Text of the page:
The first class on Fashion and Colonialism was held today, and my mind is burning. We know the cotton empire was established on the subjugation and enslavement of African peoples, but do we all think about the fact that legacy continues today? Likely on most of our backs, right now. Modern fashion routes still use the exact same colonial trading routes, and colonial powers still oppress the same groups they did hundreds of years ago through much of the modern fashion industry’s practices. In practice, colonialism has deep roots in our economic systems. Cultural erasure happens every day when we see a very narrow type of Western dress as “appropriate” in professional, recreational and other settings. “Oppressive aesthetics” a term coined by Céline Semaan, who led this class and founded Slow Factory Foundation, affect us all. These are only a few of my takeaways, as there was so much content to process, and a lot of follow-up reading I’ll be doing.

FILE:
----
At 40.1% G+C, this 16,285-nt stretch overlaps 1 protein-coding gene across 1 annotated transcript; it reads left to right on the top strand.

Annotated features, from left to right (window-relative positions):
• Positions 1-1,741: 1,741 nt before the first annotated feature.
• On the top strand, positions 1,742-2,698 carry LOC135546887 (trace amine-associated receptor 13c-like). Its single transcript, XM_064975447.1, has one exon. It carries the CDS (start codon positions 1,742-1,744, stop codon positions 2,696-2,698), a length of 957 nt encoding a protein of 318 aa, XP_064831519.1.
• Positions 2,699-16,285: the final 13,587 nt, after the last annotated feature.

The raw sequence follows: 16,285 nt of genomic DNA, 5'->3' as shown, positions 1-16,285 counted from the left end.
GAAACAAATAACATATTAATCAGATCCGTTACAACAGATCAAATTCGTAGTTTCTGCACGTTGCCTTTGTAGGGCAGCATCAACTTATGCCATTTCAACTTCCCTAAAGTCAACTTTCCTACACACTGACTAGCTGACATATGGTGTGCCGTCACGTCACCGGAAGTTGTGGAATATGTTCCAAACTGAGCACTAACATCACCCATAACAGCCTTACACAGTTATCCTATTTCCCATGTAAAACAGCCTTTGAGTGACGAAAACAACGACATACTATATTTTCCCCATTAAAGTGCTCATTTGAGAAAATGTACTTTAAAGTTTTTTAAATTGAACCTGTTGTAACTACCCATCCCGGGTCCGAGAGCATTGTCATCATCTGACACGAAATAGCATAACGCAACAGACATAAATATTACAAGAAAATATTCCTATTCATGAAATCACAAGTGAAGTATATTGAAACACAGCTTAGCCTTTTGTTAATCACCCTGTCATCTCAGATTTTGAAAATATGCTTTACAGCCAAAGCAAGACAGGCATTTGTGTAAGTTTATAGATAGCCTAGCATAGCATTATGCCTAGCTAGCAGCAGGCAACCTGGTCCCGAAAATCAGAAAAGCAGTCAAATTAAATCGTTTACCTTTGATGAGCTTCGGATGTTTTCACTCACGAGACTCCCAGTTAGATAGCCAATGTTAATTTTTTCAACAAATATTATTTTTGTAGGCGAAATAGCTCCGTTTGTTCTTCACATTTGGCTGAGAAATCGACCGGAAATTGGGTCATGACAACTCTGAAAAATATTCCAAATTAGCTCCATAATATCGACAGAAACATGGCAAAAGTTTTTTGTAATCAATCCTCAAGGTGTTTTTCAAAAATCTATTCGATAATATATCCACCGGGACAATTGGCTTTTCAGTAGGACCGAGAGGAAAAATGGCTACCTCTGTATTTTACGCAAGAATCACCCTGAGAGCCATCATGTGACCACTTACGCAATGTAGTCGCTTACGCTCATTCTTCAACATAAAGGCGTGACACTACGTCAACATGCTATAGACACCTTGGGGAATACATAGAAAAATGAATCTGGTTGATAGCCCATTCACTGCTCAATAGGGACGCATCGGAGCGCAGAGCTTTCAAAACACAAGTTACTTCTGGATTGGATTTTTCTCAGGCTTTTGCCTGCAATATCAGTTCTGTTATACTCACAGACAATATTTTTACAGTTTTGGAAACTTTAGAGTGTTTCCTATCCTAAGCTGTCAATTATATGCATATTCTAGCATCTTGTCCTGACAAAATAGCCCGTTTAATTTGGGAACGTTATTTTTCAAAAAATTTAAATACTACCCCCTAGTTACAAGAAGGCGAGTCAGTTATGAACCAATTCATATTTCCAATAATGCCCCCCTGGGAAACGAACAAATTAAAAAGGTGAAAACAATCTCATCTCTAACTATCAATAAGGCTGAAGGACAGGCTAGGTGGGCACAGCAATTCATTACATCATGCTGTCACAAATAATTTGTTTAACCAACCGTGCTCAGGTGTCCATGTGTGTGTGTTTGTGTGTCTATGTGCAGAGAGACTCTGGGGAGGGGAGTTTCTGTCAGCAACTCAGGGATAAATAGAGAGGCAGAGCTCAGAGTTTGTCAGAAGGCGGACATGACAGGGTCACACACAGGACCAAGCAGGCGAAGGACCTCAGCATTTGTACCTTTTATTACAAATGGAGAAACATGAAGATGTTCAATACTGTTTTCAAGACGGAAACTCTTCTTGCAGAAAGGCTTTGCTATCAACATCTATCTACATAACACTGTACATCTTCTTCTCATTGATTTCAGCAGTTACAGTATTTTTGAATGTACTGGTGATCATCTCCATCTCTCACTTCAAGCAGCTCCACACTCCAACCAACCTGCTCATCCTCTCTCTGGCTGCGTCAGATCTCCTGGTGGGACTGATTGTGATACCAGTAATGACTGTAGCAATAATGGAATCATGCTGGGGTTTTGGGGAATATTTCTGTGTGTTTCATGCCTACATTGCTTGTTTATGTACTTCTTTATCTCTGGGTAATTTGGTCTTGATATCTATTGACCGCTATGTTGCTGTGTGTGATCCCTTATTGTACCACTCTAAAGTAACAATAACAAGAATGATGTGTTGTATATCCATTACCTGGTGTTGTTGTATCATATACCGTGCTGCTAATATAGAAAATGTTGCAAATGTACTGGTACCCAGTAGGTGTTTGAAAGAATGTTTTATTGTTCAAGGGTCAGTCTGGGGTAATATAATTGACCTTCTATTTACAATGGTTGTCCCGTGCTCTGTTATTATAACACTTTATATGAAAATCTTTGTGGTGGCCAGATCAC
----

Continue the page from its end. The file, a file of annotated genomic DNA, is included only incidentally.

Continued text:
Every Friday at 12pm US Eastern Standard Time (5pm GMT) the Open Education series will be diving into a new topic. Next week we are looking at Fashion and Waste. I’ve put the class schedule below. Taught by BIPOC (Black, Indigenous and people of color), and intended for BIPOC students. I encourage you to sign up and join me on this learning journey! You can also donate to help The Slow Factory Foundation continue this important work on their website.